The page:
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GRAMOPHONE (04/2015)
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Reviewer: Fabrice Fitch

Polyphonic Requiems composed and published in Italy in the 17th century number in the hundreds, so it’s small wonder that the discography has only scratched the surface. The two included on this recording were both published in Sicily: Capuana’s in 1650 and Rubino’s in 1653. They are well contrasted. Capuana’s is the more concise and chordal, shunning all but the simplest forms of contrapuntal interplay. His use of dissonance, though simple, is judicious and genuinely affecting, his handling of metre nicely varied. In the ‘Dies irae’ his illustrations of the text are full of incident, the contrast between its sections well handled. Its flashes of drama carrying over into the fine Offertory. Rubino’s setting has the more intricate polyphony (though in fact both settings mix the old church style with the newer concerto idiom very fluently); his ‘Dies irae’, however, is more perfunctory than Capuana’s, the skipping rhythms of its refrain strangely glib.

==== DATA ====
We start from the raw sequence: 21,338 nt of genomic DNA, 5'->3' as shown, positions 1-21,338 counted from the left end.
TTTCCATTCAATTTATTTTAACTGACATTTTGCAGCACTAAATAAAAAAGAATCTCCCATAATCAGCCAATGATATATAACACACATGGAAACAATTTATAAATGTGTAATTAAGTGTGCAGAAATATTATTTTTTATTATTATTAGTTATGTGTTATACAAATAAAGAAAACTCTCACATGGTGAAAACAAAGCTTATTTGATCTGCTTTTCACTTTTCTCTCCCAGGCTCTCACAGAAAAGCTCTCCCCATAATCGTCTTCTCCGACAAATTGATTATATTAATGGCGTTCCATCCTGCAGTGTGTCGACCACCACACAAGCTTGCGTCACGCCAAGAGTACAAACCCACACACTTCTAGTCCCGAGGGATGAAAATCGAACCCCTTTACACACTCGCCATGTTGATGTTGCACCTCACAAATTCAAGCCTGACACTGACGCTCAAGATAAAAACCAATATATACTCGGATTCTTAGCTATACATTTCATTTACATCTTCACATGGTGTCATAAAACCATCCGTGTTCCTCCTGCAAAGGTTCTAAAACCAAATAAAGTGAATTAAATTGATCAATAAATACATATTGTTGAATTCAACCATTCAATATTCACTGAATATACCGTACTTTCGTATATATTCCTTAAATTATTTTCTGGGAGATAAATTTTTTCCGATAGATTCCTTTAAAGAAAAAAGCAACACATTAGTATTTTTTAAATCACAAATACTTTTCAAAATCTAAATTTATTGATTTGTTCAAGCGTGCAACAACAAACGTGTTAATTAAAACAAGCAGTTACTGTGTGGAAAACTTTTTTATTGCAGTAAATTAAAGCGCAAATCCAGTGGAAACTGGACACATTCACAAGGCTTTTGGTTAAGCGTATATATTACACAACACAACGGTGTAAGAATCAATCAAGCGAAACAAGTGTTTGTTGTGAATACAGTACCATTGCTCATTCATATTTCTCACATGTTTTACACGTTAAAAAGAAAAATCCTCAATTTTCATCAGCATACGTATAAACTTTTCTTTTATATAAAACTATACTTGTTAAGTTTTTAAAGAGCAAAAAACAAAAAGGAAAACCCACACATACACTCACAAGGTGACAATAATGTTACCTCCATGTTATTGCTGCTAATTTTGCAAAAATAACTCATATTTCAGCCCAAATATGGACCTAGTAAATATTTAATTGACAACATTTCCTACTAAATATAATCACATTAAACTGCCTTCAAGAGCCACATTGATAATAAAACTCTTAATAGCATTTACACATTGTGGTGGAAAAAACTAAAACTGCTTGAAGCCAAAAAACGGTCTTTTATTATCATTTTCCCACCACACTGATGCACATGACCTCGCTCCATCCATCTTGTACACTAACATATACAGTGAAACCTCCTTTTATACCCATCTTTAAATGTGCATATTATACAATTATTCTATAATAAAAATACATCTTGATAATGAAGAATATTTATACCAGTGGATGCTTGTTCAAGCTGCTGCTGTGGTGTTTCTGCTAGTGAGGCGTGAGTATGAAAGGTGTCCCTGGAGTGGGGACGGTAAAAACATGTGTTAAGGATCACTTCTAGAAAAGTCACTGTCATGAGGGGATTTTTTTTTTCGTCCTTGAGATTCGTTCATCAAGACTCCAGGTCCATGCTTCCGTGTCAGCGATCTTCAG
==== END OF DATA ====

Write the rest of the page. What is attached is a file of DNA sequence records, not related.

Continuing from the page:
The Namur Chamber Choir has been turning out focused, committed performances for many years and this is a welcome addition to its discography. The inclusion of a dulcian in the continuo does wonders for the overall sound. At times I could have done with more fire in their collective belly in the Capuana (especially from the lower voices), and one or two of the solo turns in the verses of his ‘Dies irae’ seem tentative. But these minor quibbles don’t apply in the Rubino, which is very well managed indeed, as well as being the finer of the two settings.


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